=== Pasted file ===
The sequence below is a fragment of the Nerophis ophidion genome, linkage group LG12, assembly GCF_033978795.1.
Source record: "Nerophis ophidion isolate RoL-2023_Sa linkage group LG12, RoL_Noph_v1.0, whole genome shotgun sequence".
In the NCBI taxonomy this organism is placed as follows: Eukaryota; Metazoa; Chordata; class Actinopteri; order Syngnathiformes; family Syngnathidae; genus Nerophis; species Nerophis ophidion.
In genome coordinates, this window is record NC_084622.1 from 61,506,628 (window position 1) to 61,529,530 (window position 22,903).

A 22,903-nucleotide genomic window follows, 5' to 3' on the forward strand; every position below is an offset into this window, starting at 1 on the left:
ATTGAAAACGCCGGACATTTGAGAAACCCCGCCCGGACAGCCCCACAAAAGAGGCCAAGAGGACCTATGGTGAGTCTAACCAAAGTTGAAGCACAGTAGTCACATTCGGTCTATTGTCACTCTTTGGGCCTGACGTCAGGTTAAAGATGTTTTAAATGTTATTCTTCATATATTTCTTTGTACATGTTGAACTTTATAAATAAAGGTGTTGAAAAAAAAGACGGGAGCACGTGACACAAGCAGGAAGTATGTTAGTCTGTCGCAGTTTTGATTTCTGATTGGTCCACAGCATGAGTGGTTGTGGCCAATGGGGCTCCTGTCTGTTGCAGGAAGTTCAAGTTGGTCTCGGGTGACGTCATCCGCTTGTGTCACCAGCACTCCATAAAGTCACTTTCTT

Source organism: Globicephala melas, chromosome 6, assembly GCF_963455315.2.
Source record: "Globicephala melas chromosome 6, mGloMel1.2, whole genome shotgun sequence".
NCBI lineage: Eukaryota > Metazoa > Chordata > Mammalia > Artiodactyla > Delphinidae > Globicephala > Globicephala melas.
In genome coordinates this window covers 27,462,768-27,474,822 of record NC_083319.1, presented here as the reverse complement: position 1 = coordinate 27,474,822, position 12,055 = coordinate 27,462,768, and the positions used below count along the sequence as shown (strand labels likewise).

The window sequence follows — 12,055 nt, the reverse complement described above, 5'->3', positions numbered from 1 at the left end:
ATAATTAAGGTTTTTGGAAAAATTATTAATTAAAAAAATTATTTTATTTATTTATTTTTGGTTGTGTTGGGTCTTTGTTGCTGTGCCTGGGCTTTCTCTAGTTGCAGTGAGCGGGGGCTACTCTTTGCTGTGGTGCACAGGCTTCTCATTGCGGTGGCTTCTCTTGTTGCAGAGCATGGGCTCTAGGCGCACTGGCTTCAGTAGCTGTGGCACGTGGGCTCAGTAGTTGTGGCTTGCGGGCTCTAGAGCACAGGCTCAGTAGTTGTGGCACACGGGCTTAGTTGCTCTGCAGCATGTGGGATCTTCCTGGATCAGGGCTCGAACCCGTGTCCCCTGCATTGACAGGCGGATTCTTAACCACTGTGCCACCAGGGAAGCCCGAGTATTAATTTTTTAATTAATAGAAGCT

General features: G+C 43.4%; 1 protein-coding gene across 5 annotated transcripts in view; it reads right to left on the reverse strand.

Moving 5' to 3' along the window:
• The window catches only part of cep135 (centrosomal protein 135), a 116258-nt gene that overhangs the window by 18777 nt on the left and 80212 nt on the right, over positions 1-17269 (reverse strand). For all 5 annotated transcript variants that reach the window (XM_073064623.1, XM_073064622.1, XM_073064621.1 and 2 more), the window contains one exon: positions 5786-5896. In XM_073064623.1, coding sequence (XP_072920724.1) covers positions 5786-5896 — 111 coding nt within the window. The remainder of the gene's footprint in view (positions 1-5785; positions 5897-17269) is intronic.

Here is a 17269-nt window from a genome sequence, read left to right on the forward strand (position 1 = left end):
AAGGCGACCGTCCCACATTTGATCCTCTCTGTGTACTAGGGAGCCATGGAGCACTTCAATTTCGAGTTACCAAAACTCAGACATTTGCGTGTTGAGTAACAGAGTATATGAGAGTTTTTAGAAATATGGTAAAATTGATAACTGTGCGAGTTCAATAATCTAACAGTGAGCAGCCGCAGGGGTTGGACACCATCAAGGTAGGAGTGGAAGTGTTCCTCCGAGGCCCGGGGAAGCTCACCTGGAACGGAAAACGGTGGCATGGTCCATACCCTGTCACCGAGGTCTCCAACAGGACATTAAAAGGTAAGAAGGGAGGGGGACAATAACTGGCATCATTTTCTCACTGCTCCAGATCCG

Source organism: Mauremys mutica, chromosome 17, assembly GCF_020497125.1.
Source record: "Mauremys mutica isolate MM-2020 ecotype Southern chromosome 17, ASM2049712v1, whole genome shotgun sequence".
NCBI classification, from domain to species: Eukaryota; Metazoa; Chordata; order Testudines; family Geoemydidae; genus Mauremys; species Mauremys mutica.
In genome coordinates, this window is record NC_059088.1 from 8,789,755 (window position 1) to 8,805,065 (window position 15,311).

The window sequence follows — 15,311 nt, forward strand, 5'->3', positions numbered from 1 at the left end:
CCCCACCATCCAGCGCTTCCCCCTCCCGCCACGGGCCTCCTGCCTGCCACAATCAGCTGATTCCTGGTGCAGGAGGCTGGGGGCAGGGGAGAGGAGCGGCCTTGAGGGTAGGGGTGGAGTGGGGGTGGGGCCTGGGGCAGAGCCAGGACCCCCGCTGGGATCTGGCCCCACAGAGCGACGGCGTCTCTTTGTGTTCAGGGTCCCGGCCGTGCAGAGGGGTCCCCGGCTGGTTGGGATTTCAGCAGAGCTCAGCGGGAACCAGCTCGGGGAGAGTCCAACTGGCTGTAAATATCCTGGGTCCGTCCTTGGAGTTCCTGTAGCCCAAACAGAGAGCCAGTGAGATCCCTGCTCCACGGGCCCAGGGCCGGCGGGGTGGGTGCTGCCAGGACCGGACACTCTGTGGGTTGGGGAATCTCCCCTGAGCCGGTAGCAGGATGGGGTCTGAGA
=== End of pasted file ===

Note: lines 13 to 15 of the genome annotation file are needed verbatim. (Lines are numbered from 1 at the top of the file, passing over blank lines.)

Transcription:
General features: G+C 43.4%; 1 protein-coding gene across 5 annotated transcripts in view; it reads right to left on the reverse strand.

Moving 5' to 3' along the window:
• The window catches only part of cep135 (centrosomal protein 135), a 116258-nt gene that overhangs the window by 18777 nt on the left and 80212 nt on the right, over positions 1-17269 (reverse strand). For all 5 annotated transcript variants that reach the window (XM_073064623.1, XM_073064622.1, XM_073064621.1 and 2 more), the window contains one exon: positions 5786-5896. In XM_073064623.1, coding sequence (XP_072920724.1) covers positions 5786-5896 — 111 coding nt within the window. The remainder of the gene's footprint in view (positions 1-5785; positions 5897-17269) is intronic.